It is the time of year to give presents so following Apple's announcement of its Best of 2014 comes Facebook's list.
Of course, unlike Apple's continued push of paid content, Facebook's featured games are all free-to-play.
But the choices of the social network do throw up some surprises.
For one thing, its Game of the Year is SGN's Cookie Jam, a match-3 puzzler that singularly failed to find much traction on iOS and Android when released earlier in 2014, but which has found over 5 million players on Facebook.
Cool for core
Of course, this makes it exactly the sort of game that Facebook is keen to highlight.
"Mobile is a very competitive market," points out Bob Slinn, Facebook's head of game partnerships in Europe and the Middle East.
According to Slinn, games remain "hugely important to Facebook", which is why it's working hard to make the platform easier to use for developers, for example by improving support for Unity and improving discovery.
In this context he's pleased to see new developers coming to the social network.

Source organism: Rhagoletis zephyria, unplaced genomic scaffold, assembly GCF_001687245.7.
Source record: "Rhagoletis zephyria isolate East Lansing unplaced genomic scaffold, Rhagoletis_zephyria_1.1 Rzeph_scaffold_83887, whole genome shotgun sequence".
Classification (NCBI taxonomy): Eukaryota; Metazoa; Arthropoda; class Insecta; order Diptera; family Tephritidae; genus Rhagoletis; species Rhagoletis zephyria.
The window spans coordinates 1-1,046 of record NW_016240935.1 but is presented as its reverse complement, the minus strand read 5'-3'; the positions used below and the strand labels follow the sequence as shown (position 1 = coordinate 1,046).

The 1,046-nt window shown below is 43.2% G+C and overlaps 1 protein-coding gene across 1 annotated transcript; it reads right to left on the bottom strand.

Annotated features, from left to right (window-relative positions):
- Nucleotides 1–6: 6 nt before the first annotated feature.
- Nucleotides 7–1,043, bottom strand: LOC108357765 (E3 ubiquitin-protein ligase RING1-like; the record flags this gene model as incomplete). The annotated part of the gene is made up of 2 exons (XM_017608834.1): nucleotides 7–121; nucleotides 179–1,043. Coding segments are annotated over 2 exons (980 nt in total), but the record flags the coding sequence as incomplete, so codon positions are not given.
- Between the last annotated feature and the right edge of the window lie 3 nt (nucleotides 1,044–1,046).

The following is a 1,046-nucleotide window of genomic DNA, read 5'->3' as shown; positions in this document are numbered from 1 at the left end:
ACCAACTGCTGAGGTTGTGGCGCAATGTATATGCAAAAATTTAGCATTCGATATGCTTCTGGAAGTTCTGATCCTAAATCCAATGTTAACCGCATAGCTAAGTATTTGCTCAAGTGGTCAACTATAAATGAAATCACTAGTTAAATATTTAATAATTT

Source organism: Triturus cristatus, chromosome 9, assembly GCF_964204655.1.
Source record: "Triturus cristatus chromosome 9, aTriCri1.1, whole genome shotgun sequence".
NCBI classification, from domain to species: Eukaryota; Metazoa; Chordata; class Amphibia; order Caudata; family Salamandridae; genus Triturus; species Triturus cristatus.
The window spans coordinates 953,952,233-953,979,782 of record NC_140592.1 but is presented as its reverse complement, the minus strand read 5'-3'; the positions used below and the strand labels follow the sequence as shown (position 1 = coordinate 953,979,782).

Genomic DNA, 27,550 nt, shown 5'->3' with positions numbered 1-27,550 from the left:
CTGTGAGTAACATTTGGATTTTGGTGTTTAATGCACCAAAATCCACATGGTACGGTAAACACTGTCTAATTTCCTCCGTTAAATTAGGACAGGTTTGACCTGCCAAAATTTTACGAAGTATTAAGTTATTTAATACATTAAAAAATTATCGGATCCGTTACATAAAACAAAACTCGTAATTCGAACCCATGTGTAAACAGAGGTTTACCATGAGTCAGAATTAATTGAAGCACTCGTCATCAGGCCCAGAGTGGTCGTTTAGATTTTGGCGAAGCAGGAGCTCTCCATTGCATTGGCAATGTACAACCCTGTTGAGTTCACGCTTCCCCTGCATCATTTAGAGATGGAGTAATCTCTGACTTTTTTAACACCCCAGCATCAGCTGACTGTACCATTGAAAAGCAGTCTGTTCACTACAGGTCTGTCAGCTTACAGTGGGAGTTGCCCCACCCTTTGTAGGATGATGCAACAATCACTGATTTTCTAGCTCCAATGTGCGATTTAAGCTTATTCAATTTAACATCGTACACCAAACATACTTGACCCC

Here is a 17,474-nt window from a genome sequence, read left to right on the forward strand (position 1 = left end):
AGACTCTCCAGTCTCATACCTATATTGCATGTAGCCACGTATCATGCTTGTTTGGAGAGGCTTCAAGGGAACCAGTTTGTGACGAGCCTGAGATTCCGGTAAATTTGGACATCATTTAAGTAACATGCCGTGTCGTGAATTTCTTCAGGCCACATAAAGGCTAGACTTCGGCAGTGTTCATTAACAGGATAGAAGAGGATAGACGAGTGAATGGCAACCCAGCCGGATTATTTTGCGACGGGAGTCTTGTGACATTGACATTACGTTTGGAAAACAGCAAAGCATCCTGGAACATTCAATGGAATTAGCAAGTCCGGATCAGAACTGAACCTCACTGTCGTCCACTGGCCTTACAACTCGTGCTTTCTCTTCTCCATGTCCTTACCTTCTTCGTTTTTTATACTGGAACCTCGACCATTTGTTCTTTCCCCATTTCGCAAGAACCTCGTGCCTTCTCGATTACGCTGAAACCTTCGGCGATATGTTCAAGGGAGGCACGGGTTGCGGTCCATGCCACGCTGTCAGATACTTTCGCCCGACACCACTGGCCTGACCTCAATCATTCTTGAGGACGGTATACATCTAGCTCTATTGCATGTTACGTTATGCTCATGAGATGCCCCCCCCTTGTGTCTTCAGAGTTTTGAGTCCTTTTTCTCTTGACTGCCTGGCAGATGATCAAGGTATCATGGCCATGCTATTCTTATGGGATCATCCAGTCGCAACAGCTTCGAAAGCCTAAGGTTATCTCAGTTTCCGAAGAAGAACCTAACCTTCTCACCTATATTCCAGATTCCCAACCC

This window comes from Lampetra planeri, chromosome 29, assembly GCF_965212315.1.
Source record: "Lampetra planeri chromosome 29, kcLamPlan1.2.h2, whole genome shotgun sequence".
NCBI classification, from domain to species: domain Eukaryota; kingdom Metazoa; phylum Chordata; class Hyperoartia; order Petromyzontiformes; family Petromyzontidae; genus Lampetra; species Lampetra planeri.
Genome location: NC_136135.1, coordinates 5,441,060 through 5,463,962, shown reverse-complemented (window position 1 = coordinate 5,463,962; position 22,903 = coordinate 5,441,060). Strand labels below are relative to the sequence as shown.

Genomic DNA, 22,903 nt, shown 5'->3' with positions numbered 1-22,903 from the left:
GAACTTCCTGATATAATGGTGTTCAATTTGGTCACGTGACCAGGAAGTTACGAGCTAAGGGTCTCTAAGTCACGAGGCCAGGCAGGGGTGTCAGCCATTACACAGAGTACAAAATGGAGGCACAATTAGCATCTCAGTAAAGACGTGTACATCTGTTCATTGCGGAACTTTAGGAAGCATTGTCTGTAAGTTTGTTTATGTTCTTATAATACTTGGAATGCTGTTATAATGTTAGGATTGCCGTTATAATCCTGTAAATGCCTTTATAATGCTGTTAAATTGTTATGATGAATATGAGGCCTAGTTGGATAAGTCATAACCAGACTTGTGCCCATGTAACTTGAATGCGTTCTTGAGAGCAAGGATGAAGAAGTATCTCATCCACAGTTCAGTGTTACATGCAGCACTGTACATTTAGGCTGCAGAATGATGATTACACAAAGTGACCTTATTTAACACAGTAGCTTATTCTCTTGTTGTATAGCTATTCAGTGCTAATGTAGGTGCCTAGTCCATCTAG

"We help developers reach an international audience; something we're seeing with eastern European developers," he says.
Within EMEA, Russia is represented by St Petersburg developer Playkot (with SuperCity on the Best of 2014 list) while Israeli Facebook strategy stalwart Plarium underlines the platform's ability to successfully host core games with its Sparta: War of Empires featuring on the list.
We help developers reach an international audience.Bob Slinn
Indeed, Slinn argues that Facebook provides a better environment for organising the clans that underpin successful strategy game than mobile.
And further afield, outside of the EMEA region, Facebook continues to provide a useful platform for developers hungry for international expansion.
So despite the fact that Facebook is blocked in China by the country's 'Great Firewall', Youzu's League of Angels and Shang Game's Hero Defense both ended up on Facebook's Best New Games of 2014 list.
Slinn also points to King's Candy Crush Soda Crush in terms of providing an example of the now standard Facebook play, which makes the most of the platform's social graph to connect gamers and make their experience in and out of game more viral and seemlessly cross-platform.
You can see Facebook's various Game of the Year lists here.